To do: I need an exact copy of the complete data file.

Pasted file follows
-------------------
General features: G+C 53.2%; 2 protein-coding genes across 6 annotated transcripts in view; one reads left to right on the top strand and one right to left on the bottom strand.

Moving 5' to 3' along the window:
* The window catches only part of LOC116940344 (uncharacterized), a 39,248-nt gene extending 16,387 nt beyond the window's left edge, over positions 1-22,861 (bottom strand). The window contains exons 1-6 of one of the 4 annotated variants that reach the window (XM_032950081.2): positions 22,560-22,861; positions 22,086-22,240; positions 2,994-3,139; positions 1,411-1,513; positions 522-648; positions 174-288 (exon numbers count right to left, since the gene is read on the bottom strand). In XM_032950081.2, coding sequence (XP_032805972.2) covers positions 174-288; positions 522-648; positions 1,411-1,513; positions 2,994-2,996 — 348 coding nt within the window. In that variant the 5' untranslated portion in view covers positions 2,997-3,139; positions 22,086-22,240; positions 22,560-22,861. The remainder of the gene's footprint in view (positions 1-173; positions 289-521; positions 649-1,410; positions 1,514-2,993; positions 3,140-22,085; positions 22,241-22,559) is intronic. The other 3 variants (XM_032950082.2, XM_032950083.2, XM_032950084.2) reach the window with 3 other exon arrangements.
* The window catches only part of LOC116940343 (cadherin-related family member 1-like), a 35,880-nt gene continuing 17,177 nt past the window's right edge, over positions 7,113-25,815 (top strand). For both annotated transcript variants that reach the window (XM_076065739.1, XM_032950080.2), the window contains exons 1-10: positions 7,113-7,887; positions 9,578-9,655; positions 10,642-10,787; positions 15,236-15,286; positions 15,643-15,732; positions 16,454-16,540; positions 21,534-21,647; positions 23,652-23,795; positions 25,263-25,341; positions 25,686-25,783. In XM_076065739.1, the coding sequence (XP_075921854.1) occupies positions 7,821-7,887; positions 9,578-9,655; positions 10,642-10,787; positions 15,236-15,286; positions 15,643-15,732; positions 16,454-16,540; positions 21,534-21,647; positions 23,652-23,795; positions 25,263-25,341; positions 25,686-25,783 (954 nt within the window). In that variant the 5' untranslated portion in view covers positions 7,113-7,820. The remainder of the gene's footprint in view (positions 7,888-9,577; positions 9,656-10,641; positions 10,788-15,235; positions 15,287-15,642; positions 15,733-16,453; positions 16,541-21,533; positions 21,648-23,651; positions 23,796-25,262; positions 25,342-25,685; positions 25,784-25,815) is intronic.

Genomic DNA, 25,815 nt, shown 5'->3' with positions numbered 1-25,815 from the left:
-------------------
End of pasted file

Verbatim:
General features: G+C 53.2%; 2 protein-coding genes across 6 annotated transcripts in view; one reads left to right on the top strand and one right to left on the bottom strand.

Moving 5' to 3' along the window:
* The window catches only part of LOC116940344 (uncharacterized), a 39,248-nt gene extending 16,387 nt beyond the window's left edge, over positions 1-22,861 (bottom strand). The window contains exons 1-6 of one of the 4 annotated variants that reach the window (XM_032950081.2): positions 22,560-22,861; positions 22,086-22,240; positions 2,994-3,139; positions 1,411-1,513; positions 522-648; positions 174-288 (exon numbers count right to left, since the gene is read on the bottom strand). In XM_032950081.2, coding sequence (XP_032805972.2) covers positions 174-288; positions 522-648; positions 1,411-1,513; positions 2,994-2,996 — 348 coding nt within the window. In that variant the 5' untranslated portion in view covers positions 2,997-3,139; positions 22,086-22,240; positions 22,560-22,861. The remainder of the gene's footprint in view (positions 1-173; positions 289-521; positions 649-1,410; positions 1,514-2,993; positions 3,140-22,085; positions 22,241-22,559) is intronic. The other 3 variants (XM_032950082.2, XM_032950083.2, XM_032950084.2) reach the window with 3 other exon arrangements.
* The window catches only part of LOC116940343 (cadherin-related family member 1-like), a 35,880-nt gene continuing 17,177 nt past the window's right edge, over positions 7,113-25,815 (top strand). For both annotated transcript variants that reach the window (XM_076065739.1, XM_032950080.2), the window contains exons 1-10: positions 7,113-7,887; positions 9,578-9,655; positions 10,642-10,787; positions 15,236-15,286; positions 15,643-15,732; positions 16,454-16,540; positions 21,534-21,647; positions 23,652-23,795; positions 25,263-25,341; positions 25,686-25,783. In XM_076065739.1, the coding sequence (XP_075921854.1) occupies positions 7,821-7,887; positions 9,578-9,655; positions 10,642-10,787; positions 15,236-15,286; positions 15,643-15,732; positions 16,454-16,540; positions 21,534-21,647; positions 23,652-23,795; positions 25,263-25,341; positions 25,686-25,783 (954 nt within the window). In that variant the 5' untranslated portion in view covers positions 7,113-7,820. The remainder of the gene's footprint in view (positions 7,888-9,577; positions 9,656-10,641; positions 10,788-15,235; positions 15,287-15,642; positions 15,733-16,453; positions 16,541-21,533; positions 21,648-23,651; positions 23,796-25,262; positions 25,342-25,685; positions 25,784-25,815) is intronic.

Genomic DNA, 25,815 nt, shown 5'->3' with positions numbered 1-25,815 from the left: